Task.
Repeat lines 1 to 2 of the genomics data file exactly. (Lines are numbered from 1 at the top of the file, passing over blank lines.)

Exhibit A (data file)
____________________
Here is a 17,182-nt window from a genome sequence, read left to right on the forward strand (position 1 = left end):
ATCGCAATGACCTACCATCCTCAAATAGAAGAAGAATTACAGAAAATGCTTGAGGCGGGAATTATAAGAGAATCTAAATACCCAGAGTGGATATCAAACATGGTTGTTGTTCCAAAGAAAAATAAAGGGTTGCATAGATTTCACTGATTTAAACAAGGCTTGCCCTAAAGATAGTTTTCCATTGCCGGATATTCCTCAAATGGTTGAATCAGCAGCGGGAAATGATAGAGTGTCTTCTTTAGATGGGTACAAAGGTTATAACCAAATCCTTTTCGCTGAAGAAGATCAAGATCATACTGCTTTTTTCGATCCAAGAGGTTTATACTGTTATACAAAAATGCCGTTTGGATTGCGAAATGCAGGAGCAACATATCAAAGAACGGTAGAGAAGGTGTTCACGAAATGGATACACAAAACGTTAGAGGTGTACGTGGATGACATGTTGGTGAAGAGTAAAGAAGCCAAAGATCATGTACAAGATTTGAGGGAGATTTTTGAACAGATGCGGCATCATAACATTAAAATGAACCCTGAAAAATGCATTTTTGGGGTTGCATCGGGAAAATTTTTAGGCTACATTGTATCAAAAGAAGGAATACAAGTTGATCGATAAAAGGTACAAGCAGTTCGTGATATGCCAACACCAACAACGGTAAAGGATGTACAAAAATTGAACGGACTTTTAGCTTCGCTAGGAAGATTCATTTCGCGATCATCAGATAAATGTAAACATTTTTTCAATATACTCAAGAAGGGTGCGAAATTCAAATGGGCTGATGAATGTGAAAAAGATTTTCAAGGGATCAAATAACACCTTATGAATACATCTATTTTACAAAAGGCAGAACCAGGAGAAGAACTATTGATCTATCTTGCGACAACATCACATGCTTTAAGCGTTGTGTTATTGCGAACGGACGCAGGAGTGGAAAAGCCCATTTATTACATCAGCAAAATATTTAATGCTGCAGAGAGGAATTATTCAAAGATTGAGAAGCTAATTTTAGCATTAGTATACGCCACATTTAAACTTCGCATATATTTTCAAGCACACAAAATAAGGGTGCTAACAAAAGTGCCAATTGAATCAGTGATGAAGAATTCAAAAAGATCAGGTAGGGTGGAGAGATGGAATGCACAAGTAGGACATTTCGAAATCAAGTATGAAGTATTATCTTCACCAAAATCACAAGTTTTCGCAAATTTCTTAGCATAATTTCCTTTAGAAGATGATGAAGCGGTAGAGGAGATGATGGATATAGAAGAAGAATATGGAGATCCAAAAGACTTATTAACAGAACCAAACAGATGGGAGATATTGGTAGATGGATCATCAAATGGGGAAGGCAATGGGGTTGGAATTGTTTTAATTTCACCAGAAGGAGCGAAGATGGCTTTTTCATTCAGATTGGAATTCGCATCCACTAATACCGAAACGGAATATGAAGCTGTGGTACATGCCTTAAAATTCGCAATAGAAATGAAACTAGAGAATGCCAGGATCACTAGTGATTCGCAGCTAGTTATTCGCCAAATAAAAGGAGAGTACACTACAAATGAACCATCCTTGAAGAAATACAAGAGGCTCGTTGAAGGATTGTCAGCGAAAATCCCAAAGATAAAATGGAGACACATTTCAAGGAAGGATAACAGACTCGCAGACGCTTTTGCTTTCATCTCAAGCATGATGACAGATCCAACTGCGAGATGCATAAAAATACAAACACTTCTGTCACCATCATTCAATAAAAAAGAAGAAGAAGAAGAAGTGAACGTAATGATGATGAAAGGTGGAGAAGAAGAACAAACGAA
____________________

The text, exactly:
Here is a 17,182-nt window from a genome sequence, read left to right on the forward strand (position 1 = left end):
ATCGCAATGACCTACCATCCTCAAATAGAAGAAGAATTACAGAAAATGCTTGAGGCGGGAATTATAAGAGAATCTAAATACCCAGAGTGGATATCAAACATGGTTGTTGTTCCAAAGAAAAATAAAGGGTTGCATAGATTTCACTGATTTAAACAAGGCTTGCCCTAAAGATAGTTTTCCATTGCCGGATATTCCTCAAATGGTTGAATCAGCAGCGGGAAATGATAGAGTGTCTTCTTTAGATGGGTACAAAGGTTATAACCAAATCCTTTTCGCTGAAGAAGATCAAGATCATACTGCTTTTTTCGATCCAAGAGGTTTATACTGTTATACAAAAATGCCGTTTGGATTGCGAAATGCAGGAGCAACATATCAAAGAACGGTAGAGAAGGTGTTCACGAAATGGATACACAAAACGTTAGAGGTGTACGTGGATGACATGTTGGTGAAGAGTAAAGAAGCCAAAGATCATGTACAAGATTTGAGGGAGATTTTTGAACAGATGCGGCATCATAACATTAAAATGAACCCTGAAAAATGCATTTTTGGGGTTGCATCGGGAAAATTTTTAGGCTACATTGTATCAAAAGAAGGAATACAAGTTGATCGATAAAAGGTACAAGCAGTTCGTGATATGCCAACACCAACAACGGTAAAGGATGTACAAAAATTGAACGGACTTTTAGCTTCGCTAGGAAGATTCATTTCGCGATCATCAGATAAATGTAAACATTTTTTCAATATACTCAAGAAGGGTGCGAAATTCAAATGGGCTGATGAATGTGAAAAAGATTTTCAAGGGATCAAATAACACCTTATGAATACATCTATTTTACAAAAGGCAGAACCAGGAGAAGAACTATTGATCTATCTTGCGACAACATCACATGCTTTAAGCGTTGTGTTATTGCGAACGGACGCAGGAGTGGAAAAGCCCATTTATTACATCAGCAAAATATTTAATGCTGCAGAGAGGAATTATTCAAAGATTGAGAAGCTAATTTTAGCATTAGTATACGCCACATTTAAACTTCGCATATATTTTCAAGCACACAAAATAAGGGTGCTAACAAAAGTGCCAATTGAATCAGTGATGAAGAATTCAAAAAGATCAGGTAGGGTGGAGAGATGGAATGCACAAGTAGGACATTTCGAAATCAAGTATGAAGTATTATCTTCACCAAAATCACAAGTTTTCGCAAATTTCTTAGCATAATTTCCTTTAGAAGATGATGAAGCGGTAGAGGAGATGATGGATATAGAAGAAGAATATGGAGATCCAAAAGACTTATTAACAGAACCAAACAGATGGGAGATATTGGTAGATGGATCATCAAATGGGGAAGGCAATGGGGTTGGAATTGTTTTAATTTCACCAGAAGGAGCGAAGATGGCTTTTTCATTCAGATTGGAATTCGCATCCACTAATACCGAAACGGAATATGAAGCTGTGGTACATGCCTTAAAATTCGCAATAGAAATGAAACTAGAGAATGCCAGGATCACTAGTGATTCGCAGCTAGTTATTCGCCAAATAAAAGGAGAGTACACTACAAATGAACCATCCTTGAAGAAATACAAGAGGCTCGTTGAAGGATTGTCAGCGAAAATCCCAAAGATAAAATGGAGACACATTTCAAGGAAGGATAACAGACTCGCAGACGCTTTTGCTTTCATCTCAAGCATGATGACAGATCCAACTGCGAGATGCATAAAAATACAAACACTTCTGTCACCATCATTCAATAAAAAAGAAGAAGAAGAAGAAGTGAACGTAATGATGATGAAAGGTGGAGAAGAAGAACAAACGAA